Dyego is a Brazilian Mathematician and Educator. He has always been interested in the problem of teaching about hard and intricate subjects, and how to convey hard ideas in an accessible manner. He was a part of the Brazilian Math Circle, where he met Robert and Ellen Kaplan and learned how to lead a Math Circle both from their example and from personal experience. He has lead several Math Circles with Public School children in Brazil, and lead some discussions with Public School teachers on how to use Math Circle techniques in their classroom. He believes that education becomes more effective and enjoyable when it is based on the deep connections and friendship that forms while sharing a mutual goal, and believes that Math Circles are perfect tools for achieving that.



Masaké was once nicknamed "Math-Saké" by a student, due to her enthusiasm for mathematics. She holds a B.A from Howard University and an M.A.T with a major in Mathematics from the University of Nebraska-Lincoln. She's completed several fellowships in mathematics and in education and when she it not teaching, she loves to travel. She's lived in or visited over 20 countries across 4 continents and she believes in learning and laughing without borders. 



Melinda Lanius is a recent mathematics PhD from the University of Illinois at Urbana- Champaign. She currently teaches as a Postdoctoral Research Associate in the mathematics department at the University of Arizona. In her spare time she devices ways to share the process of research-level mathematics with populations who typically wouldn't have access to such an experience, whether it be through the calculus of baking brownies or playing a mathematician's connect-the-dots. Her goal is to help others to both develop intuition for what a mathematician does and to appreciate the creative side of mathematical discovery.


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Michelle Falcinelli is a dynamic and dedicated mathematics teacher. She is fiercely committed to helping students understand and discuss the why's behind the how's of mathematics, and with purposeful intent encourages students to approach mathematics with an open mind and a flexible point of view. When she earned her bachelor's degree in mathematics, she never thought she'd become a teacher, but now, after 20 years in the field, she cannot imagine doing anything else! Michelle currently lives in Rome, Italy, where she teaches mathematics to middle and high school students, as well as teaching online for the Global Math Circle.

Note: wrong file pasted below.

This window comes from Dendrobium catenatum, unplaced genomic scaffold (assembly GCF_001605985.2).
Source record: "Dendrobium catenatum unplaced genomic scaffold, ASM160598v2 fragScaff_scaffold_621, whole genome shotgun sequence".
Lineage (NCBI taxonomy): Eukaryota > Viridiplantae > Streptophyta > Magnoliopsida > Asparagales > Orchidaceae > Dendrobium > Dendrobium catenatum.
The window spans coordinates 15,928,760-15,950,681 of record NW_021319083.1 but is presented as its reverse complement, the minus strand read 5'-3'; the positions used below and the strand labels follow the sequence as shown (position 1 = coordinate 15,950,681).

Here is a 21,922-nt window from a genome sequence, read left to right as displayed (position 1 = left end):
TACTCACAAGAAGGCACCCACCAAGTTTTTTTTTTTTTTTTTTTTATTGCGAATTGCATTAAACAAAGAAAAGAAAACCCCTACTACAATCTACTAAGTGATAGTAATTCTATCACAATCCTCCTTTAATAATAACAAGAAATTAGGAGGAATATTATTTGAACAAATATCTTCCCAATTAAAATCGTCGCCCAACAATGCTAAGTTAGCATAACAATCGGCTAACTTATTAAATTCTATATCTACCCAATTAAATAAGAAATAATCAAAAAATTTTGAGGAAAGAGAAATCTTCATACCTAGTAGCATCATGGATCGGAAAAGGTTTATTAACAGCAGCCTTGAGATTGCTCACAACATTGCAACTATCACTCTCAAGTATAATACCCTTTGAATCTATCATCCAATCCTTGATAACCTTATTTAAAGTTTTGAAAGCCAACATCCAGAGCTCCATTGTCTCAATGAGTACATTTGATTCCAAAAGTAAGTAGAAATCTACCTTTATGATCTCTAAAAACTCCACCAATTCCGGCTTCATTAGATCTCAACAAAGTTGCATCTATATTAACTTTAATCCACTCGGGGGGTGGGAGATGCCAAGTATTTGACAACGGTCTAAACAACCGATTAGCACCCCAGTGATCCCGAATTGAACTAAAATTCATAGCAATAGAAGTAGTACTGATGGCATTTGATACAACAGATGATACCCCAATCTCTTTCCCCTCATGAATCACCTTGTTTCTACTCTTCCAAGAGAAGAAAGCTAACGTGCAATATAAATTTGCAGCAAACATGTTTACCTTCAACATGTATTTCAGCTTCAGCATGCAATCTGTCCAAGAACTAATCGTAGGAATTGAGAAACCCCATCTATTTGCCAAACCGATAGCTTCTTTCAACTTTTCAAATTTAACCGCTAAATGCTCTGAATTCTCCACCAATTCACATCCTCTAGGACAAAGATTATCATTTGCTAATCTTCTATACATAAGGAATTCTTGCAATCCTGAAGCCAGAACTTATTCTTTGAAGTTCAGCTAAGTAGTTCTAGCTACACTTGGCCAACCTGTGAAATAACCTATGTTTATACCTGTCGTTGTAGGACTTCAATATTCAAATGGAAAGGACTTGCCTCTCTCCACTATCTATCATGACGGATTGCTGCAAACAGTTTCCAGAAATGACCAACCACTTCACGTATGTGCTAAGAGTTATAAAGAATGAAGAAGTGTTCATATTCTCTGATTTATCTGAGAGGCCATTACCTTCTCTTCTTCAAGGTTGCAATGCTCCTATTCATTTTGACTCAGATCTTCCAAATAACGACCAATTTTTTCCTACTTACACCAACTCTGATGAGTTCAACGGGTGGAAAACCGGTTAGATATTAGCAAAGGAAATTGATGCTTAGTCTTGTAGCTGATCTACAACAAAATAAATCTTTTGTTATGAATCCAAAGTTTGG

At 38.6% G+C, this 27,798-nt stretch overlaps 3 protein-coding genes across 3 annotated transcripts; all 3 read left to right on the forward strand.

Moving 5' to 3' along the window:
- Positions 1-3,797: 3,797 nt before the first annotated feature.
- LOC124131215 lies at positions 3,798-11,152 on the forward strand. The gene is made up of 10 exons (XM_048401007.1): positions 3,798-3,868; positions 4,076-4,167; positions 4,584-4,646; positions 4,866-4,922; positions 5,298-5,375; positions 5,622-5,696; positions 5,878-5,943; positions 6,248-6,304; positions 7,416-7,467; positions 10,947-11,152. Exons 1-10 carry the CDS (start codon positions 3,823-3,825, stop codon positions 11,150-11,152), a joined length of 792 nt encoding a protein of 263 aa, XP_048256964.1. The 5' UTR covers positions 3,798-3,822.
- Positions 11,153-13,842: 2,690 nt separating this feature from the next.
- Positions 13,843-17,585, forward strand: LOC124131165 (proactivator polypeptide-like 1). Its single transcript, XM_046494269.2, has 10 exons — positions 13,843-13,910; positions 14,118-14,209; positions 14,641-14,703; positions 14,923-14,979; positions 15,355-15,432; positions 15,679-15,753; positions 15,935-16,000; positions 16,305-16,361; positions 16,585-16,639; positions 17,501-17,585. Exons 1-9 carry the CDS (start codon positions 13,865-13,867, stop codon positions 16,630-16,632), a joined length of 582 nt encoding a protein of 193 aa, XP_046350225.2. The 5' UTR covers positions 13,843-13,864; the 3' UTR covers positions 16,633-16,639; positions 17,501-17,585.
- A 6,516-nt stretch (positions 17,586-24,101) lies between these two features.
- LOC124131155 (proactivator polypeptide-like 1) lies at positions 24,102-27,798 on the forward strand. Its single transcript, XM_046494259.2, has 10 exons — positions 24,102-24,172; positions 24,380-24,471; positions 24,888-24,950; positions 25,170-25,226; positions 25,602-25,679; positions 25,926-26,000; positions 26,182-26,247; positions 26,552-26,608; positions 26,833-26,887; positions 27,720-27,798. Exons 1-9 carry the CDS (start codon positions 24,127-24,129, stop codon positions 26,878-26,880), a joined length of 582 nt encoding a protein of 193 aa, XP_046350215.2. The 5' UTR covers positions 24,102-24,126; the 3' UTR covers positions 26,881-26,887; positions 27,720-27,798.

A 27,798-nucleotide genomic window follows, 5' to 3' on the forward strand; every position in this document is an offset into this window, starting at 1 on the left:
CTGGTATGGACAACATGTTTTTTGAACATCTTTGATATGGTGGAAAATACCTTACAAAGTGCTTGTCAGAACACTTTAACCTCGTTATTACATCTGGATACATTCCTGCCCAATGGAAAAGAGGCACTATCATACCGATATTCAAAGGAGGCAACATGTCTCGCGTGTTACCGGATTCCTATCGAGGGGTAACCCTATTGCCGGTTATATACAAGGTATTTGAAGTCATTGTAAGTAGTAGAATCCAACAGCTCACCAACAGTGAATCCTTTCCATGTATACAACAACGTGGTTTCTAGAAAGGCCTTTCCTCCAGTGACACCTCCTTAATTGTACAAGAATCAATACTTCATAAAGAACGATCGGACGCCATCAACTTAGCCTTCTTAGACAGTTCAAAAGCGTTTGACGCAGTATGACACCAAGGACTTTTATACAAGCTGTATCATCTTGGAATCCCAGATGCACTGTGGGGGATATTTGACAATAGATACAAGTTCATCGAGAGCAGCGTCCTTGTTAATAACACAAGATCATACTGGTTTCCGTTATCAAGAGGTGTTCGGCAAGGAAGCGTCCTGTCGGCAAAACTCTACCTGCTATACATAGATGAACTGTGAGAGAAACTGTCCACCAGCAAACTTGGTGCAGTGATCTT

Sam was a Math Circle student from 1996 to 2004, and taught offline Math Circle classes in Boston from 2002 to 2009. After studying math in college and grad school, he now works as a "quantitative analyst" (data scientist) at a hedge fund in New York City. He enjoys playing chess, bridge, and go, and currently lives with his wife in lower Manhattan.


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Tifin is a middle school math and science teacher who is interested in making math the favorite subject of every student in her class.  She has taught in Vermont in the US, and at international schools in Kazakhstan, Tunisia, and Zurich. She developed curriculum for LearnZillion, where she created engaging lessons that allow students to develop their own understanding of the concepts through creative thinking and problem solving. Currently, Tifin is focusing on collecting data about teaching practices associated with student motivation and performance. She is working toward a masters degree in Mathematics Teaching from the University of Waterloo in Ontario, Canada. She consults with the mathematics department in schools in Bangladesh, Switzerland, Italy, and Senegal, where she works with teachers to help them teach mathematics in a way that challenges and inspires students to see mathematics as inspiring instead of intimidating.



Theresa Blaisdell is a high school math teacher. She treasures her faith and her family, and she loves quilts, music, and coffee with hazelnut creamer. After many years of valuing math for what it DOES, she has reached the point of appreciating math for what it IS – a rich landscape of amazing connections with something to offer everyone from the casual observer to the most serious theoretician. She can frequently be found exploring some part of the terrain in the company of others, whether at the kitchen table, in a traditional classroom or, most recently, within a Math Circle.